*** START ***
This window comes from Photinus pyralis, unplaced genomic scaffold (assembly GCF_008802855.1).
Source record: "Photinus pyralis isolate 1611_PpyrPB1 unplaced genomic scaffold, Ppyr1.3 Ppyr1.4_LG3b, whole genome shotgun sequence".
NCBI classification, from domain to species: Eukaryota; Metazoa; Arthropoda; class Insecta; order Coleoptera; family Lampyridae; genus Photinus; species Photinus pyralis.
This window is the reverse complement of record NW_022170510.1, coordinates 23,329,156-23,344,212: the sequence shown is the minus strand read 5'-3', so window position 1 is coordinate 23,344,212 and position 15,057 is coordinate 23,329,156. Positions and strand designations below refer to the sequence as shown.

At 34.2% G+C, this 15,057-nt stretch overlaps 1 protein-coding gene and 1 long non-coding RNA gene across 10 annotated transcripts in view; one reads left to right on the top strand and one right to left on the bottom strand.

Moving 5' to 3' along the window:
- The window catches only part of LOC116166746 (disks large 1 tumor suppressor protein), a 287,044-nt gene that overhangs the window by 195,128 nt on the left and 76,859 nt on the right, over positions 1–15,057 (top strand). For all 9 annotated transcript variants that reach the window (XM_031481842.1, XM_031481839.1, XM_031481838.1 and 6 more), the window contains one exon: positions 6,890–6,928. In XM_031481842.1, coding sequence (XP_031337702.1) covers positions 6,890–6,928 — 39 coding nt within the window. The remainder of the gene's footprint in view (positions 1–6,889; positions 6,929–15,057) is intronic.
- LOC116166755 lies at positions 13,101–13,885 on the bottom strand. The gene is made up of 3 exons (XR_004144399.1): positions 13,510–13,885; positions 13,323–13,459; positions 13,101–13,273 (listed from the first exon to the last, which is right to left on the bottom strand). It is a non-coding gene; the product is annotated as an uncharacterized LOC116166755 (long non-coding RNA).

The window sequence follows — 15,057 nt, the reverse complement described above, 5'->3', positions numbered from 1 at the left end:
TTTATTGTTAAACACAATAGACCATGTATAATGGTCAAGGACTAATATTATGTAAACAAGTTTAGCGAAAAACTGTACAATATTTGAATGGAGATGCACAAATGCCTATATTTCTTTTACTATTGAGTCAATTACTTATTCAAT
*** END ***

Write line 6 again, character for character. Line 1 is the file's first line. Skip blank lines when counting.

Moving 5' to 3' along the window: